Counting down to Joe Biden’s administration (January 20), the market is digesting the latest restrictions around Chinese assets that the US put in place last month, amid heightened tensions between the two nations.

President Donald Trump signed an executive order on November 12 to prohibit American investor access to 31 Chinese firms “owned or controlled” by China’s military by January 11. This involves many of the country's largest companies.

Following these sanctions, S&P Dow Jones Indices said on Thursday (December 10) that it would remove 21 Chinese companies from its products by December 21. This came after FTSE Russell was the first to act, saying on December 4 that it would follow suit with eight Chinese companies by December 21. The index provider said more Chinese companies could be removed if the US were to publish an official list of sanctioned securities. MSCI is widely expected to make a similar move.

This is just one of Trump's series of policy measures directed specifically at China. In May, for example, the US imposed stricter disclosure rules and penalties on foreign companies listed in the country, which makes life more difficult for Chinese companies and may force more delistings.

Even pension funds are stepping back. Also in May, a $600 billion US government pension fund halted plans to transfer $50 billion of its investments into a portfolio tracking an index that included Chinese stocks after sustained pressure from the federal administration and Congress.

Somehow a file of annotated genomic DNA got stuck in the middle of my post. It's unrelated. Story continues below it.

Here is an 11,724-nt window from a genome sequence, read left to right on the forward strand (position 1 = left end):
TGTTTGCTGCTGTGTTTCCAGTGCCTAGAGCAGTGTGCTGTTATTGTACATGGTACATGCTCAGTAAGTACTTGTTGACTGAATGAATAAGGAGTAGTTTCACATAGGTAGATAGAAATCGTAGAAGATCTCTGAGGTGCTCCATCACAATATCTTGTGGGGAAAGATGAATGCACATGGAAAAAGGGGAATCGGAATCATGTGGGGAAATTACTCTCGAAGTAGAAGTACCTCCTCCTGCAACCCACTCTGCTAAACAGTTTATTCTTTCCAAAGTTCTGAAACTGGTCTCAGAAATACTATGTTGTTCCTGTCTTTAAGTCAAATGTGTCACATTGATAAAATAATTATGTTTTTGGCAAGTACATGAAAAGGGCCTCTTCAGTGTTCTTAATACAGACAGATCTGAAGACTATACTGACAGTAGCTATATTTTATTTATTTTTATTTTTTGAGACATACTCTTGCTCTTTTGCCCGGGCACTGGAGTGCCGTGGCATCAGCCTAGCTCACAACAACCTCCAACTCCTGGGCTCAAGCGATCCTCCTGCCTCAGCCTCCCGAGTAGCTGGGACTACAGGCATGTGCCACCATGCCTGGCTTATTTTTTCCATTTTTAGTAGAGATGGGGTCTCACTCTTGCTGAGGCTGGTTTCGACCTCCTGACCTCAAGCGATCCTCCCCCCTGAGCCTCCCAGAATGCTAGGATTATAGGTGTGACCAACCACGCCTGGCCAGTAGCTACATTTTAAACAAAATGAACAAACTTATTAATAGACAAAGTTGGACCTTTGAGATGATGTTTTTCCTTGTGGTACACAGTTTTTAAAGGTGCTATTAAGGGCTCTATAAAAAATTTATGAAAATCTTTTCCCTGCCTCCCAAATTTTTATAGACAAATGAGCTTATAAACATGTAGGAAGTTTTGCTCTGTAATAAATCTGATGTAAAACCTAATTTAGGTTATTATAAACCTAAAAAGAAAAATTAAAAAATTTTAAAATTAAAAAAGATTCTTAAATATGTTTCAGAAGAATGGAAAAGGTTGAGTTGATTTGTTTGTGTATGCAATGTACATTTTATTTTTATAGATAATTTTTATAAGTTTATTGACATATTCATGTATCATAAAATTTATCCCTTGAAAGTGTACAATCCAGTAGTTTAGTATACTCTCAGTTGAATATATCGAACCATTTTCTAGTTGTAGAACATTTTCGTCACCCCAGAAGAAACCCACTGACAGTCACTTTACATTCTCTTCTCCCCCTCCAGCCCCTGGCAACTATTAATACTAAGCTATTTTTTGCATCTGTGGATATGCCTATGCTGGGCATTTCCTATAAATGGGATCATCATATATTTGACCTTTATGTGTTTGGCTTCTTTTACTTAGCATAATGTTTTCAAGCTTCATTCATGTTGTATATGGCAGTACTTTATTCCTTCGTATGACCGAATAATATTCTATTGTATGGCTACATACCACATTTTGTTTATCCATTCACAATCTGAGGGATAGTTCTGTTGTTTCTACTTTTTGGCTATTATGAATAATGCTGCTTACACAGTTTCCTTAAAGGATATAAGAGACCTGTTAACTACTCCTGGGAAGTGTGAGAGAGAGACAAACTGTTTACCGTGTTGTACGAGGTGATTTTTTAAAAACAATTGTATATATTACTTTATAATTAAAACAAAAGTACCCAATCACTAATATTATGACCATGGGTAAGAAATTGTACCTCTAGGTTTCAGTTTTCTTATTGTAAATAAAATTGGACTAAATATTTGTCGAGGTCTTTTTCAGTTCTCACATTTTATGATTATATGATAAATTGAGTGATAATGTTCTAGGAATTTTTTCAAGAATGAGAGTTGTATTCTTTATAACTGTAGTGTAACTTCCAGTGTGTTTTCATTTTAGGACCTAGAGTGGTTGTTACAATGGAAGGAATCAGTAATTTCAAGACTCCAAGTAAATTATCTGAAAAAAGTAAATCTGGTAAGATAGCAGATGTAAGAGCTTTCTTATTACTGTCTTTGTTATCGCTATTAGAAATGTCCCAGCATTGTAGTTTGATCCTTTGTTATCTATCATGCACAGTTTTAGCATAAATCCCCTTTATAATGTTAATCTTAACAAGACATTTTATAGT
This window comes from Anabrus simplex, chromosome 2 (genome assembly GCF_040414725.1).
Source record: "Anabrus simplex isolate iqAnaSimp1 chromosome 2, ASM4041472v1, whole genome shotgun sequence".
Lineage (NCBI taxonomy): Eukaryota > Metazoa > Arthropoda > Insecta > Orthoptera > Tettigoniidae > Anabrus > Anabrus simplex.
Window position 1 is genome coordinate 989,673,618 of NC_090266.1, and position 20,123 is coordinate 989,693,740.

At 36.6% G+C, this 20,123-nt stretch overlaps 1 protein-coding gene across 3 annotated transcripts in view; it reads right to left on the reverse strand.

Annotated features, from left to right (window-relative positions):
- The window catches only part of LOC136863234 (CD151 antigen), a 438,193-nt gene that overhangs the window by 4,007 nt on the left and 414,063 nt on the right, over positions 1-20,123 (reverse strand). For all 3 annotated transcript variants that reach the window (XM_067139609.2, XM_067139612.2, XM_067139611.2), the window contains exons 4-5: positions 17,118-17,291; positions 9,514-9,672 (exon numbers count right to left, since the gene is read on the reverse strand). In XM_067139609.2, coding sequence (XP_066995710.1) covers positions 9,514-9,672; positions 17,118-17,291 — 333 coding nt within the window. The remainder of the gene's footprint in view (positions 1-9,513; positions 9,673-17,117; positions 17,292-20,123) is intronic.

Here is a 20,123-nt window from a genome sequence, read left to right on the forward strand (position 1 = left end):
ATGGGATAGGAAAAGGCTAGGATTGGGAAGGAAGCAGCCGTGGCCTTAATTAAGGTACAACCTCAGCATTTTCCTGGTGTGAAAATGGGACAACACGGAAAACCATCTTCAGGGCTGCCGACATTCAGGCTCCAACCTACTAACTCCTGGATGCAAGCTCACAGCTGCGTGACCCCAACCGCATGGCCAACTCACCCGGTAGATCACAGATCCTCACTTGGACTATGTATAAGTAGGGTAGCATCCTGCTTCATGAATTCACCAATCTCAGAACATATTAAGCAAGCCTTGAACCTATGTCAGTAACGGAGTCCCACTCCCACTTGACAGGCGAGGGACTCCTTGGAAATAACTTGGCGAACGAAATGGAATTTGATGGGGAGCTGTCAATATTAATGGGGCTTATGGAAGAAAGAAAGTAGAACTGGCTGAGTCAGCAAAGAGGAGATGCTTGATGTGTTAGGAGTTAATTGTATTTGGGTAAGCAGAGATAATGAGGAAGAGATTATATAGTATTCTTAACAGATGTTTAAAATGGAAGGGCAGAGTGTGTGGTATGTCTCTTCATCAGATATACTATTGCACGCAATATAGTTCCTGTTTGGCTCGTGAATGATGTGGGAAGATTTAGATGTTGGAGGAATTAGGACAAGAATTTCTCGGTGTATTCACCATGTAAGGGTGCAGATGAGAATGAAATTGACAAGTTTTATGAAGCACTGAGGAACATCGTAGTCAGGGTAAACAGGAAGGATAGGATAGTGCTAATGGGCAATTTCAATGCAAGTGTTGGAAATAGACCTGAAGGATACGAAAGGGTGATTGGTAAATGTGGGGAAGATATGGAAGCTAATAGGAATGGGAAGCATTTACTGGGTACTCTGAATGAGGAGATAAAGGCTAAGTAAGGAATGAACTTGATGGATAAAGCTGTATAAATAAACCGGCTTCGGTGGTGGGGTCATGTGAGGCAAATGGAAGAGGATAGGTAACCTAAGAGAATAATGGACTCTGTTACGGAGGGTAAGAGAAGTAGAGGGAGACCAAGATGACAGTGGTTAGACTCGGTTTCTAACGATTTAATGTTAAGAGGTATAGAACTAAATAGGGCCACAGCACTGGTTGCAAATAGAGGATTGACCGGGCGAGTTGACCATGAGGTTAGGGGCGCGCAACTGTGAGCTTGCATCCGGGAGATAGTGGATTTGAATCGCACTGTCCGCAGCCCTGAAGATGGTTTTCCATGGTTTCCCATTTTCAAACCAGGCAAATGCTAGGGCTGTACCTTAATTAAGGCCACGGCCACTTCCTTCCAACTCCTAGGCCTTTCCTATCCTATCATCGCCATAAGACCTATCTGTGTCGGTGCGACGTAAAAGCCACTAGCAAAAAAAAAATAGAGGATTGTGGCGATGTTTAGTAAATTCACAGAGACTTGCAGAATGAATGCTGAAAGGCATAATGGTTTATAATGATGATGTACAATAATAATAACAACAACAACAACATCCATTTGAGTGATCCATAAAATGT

AsianInvestor asked experts how the latest sanctions would influence investor sentiment and whether Biden would reverse these measures.

The following contributions have been edited for clarity and brevity.

Mathias Neidert, head of public markets (London)
Bfinance

We haven’t been approached by any clients, including those who are invested in China equity, with queries or concerns about this.

The implementation of the ban has been fairly selective so far. FTSE Russell only plans to remove eight Chinese companies out of a list of 31. And we think these eight stocks are only about 2% or 3% of the China A-share index and a more negligible share of global equities. 

There will be forced selling by passive investors, so there will be a bit of market impact, but the weight is fairly limited. There will also be selling out of active strategies over time, because US investors must divest from the banned stocks by November 2021. That will spread the market impact, which will make it less visible. So we don’t think we are going to see a significant drop in the price of Chinese shares.

What will be interesting, and probably more important, in terms of international asset owners’ actions will be the market impact of any further decisions by the current administration. Trump is still in office for a good month-and-a-half. He seems keen to do as much as he can against China while he’s there.